It didn’t matter that the win was the result of a contentious 30-minute split decision at a time when the sport was still figuring out how to determine who won when bouts went the distance. Nor did it matter that since that fight, Lober had lost five of his next six, with only a time limit draw against Osami Shibuya sandwiched in the middle. Still, with Shamrock clearing out the division in a hurry, the UFC presumably figured that a win over the champion made him a sellable contender. Unsurprisingly, Shamrock forced Lober to submit making it six defeats and one draw from seven fights for Lober, who never fought in the UFC again.

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Exclusive: Mike Ekundayo, “He could come with anything, I don’t care”

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In a little less than a week, Rise of Champions crowns its inaugural bantamweight champion. The crowning of the first 135 lb. champion marks the young promotions first champion. It makes sense why the promotion owned and operated by UK MMA star, Brad Pickett, and Team Titan head coach, Mickey Papas plan to crown the promotions first champion in the bantamweight division. Pickett competed in the division throughout his tenure with the WEC, and ultimately the entity which absorbed the light weight promotion, the UFC. Even more-so, two young and rising prospects of the division. One undefeated in his professional and amateur career, the other riding a seven consecutive victories, five by submission. The two meet February 17th, Mike Ekundayo puts his career unbeaten streak up against Jonas Magard’s at ROC 5, for the aforementioned, inaugural bantamweight championship.

Speaking to the undefeated Ekundayo before his fight, he believes this opportunity to be inevitable. Born in Hackney, (a borough of London) early in life, Ekundayo was no stranger to cramming his belongings into large cardboard boxes. At the age of 7, he moved from Hackney to Herne Hill, a district located in South London. Two years later he found himself in similar situation, moving from his vaguely new home in Herne Hill to Brixton. A road trip in the car to his new home, took approximately 5 minutes.

It is admittedly, not an easy life. In a harrowing article describing the horrors of gang life in London by the metro.uk, former gang member turned community activist, made the claim, “When you are from Brixton, from Peckham, west London, anywhere in London, you are seeing hardship where a lot of communities can’t reach their full potential”.

In his own words, Ekundayo describes his home as, “not the best start to have in your life. It’s not the best upbringing”. But that couldn’t matter any less for him. Not only does the London resident consistently work to grow his potential, he gets to see it every day. His coaches Brad Pickett and Mickey Papas hold the knowledge as well as first-hand experience, increasing his limits with every session. “We’re all close”, speaking of his coaches and team. “My head coach is Mickey Papas, he’s very knowable in the game. He’s been around for a very long time. He teaches me a lot, I can learn a lot of stuff from Mickey Papas. Sometimes I just think, how does he know all of this? Where did he get this information from?”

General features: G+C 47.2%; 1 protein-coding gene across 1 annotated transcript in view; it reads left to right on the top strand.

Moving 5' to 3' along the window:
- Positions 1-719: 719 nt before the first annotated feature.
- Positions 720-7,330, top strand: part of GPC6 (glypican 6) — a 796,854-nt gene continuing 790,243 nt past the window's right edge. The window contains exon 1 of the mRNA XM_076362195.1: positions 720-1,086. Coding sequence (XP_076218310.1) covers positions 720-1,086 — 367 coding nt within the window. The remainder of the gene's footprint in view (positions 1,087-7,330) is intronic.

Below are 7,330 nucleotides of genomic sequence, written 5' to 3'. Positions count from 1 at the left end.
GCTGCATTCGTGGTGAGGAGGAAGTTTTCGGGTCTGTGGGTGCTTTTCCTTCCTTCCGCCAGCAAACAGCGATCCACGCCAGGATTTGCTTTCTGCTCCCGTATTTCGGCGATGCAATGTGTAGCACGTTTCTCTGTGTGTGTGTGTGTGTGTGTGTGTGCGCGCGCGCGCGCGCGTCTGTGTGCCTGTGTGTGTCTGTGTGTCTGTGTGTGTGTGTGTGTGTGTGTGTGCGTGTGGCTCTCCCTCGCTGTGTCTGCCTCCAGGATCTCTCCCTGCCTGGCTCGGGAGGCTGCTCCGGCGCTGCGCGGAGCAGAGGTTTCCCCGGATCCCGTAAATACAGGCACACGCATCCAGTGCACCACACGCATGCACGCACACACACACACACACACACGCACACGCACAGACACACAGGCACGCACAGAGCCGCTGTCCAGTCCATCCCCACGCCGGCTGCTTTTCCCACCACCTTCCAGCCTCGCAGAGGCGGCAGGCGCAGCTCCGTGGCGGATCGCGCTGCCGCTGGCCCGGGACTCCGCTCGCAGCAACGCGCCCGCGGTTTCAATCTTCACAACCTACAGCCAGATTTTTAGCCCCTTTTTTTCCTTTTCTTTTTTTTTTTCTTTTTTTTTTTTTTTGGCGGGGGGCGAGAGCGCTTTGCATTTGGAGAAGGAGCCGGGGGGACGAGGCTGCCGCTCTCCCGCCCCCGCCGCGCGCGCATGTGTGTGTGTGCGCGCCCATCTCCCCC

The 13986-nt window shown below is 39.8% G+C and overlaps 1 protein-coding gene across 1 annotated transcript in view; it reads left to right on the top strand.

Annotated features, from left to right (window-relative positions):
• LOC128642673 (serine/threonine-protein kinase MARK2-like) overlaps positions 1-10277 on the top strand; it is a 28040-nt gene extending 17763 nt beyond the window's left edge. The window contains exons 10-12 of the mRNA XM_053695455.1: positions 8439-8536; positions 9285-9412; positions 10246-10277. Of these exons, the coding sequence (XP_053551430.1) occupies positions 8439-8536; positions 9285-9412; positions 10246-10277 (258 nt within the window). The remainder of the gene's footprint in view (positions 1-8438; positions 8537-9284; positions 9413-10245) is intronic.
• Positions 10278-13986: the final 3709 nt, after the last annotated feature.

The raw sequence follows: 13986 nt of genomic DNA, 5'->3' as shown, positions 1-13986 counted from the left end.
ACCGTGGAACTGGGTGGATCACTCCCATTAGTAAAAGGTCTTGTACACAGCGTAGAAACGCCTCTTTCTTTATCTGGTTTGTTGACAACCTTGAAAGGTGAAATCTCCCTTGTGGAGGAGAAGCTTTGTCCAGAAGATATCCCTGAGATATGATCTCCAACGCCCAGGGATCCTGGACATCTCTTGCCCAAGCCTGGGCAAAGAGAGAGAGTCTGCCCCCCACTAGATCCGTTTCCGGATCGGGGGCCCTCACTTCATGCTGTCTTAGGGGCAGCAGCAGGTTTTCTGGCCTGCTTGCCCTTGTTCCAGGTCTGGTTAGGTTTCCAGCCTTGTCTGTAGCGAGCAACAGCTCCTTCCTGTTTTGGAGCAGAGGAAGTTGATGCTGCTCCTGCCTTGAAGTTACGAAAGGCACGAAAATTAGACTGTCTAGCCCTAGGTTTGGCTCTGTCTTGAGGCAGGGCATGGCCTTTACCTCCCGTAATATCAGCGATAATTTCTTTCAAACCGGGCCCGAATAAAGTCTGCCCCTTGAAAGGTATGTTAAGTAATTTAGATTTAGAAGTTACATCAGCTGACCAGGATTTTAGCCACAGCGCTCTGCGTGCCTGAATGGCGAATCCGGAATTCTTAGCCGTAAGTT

He continued, “While I was coming up through amateur, Brad (Pickett) was still an active fighter, but nowadays he’s taken a coaching approach. So he’s coaching us prospects getting us to where he got to and further… He’s been through it all, gotten to the top, and stayed at the top”.

Further discussing his coach, “For UK MMA, you could definitely call Brad a legend. He’s done a lot in his career, and someone who I rate highly as an MMA fighter is Demetrious Johnson, and of course Brad has got a win over (him). I feel like just being surrounded by someone like Brad, you’re working towards the right things. When he passes information onto you, you respect it that bit more because of far he got in his career. He’s definitely given me the right guidance, I trust his guidance”.

When it comes to the upcoming title fight, confidence poured out from where praise and respect had once been. “I just think it’s my time, to be honest. I really do believe it’s my time for all of this. The work I put in, certain things become inevitable”, he said. “I actually called this after I won my third fight, I called for belts and big shows. I spoke it to existence”. He continued, “It’s my time to finally to get a strap of some sort. All the straps is what we’re going for, all of them. We’re going for every one”.

“Rise of Champions is my show… That’s how I feel when I’m performing on ROC, it’s just my show, it’s my time to shine. Everyone knows who there here to see, there not really there to see the other guys. It’s my time, it’s my show and I’m going to put on a show on February 17th and I’m going to win that belt”.

The infectious nature of his positive attitude was palpable. Although we only spoke through small rectangular devices, I could feel his energy in the room. His attitude shined brightest when talking about what it would mean to be the first ever ROC Bantamweight champion. Ekundayo claimed, “It just means a lot to have my first belt in anything to be honest… Within myself, I call myself a champion, every day. But now, other people would have to call me a champion because I’ve got a belt… And one thing I really want to do is, which sounds a bit weird, I just want to take the belt home to my area, to Brixton.”

“I just want to take it to my area, and just show the people of that area what hard work can achieve… I want to just take it to my people and show them that not for nothing, we are from Brixton, it’s not the best start to have in your life. It’s not the best upbringing but you can rise above it and you can achieve your goals and that’s what the belt will mean”.